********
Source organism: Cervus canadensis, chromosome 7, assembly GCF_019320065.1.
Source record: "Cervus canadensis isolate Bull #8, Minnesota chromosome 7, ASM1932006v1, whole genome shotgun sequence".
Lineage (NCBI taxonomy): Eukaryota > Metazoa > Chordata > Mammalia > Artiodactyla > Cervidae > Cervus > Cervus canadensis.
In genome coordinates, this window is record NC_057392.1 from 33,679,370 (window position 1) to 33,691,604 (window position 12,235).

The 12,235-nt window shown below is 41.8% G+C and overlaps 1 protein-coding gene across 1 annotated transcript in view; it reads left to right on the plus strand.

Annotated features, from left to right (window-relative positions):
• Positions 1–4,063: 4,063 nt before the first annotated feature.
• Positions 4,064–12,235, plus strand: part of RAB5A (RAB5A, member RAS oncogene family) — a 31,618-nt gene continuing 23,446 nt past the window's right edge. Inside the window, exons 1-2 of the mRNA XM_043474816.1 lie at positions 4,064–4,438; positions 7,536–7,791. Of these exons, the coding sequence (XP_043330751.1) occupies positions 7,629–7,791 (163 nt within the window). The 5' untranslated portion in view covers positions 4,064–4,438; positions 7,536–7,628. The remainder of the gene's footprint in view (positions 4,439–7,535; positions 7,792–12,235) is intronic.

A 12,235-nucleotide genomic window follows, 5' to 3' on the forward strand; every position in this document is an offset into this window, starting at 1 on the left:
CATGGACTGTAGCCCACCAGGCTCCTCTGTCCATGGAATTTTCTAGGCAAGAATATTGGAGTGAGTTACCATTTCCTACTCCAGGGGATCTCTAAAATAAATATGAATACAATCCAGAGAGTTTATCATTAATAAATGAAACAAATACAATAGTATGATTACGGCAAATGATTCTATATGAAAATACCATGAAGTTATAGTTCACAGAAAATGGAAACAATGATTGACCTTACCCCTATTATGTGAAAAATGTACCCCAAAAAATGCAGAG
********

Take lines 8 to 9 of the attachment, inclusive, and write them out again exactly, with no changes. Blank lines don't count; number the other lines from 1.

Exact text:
• Positions 4,064–12,235, plus strand: part of RAB5A (RAB5A, member RAS oncogene family) — a 31,618-nt gene continuing 23,446 nt past the window's right edge. Inside the window, exons 1-2 of the mRNA XM_043474816.1 lie at positions 4,064–4,438; positions 7,536–7,791. Of these exons, the coding sequence (XP_043330751.1) occupies positions 7,629–7,791 (163 nt within the window). The 5' untranslated portion in view covers positions 4,064–4,438; positions 7,536–7,628. The remainder of the gene's footprint in view (positions 4,439–7,535; positions 7,792–12,235) is intronic.

A 12,235-nucleotide genomic window follows, 5' to 3' on the forward strand; every position in this document is an offset into this window, starting at 1 on the left: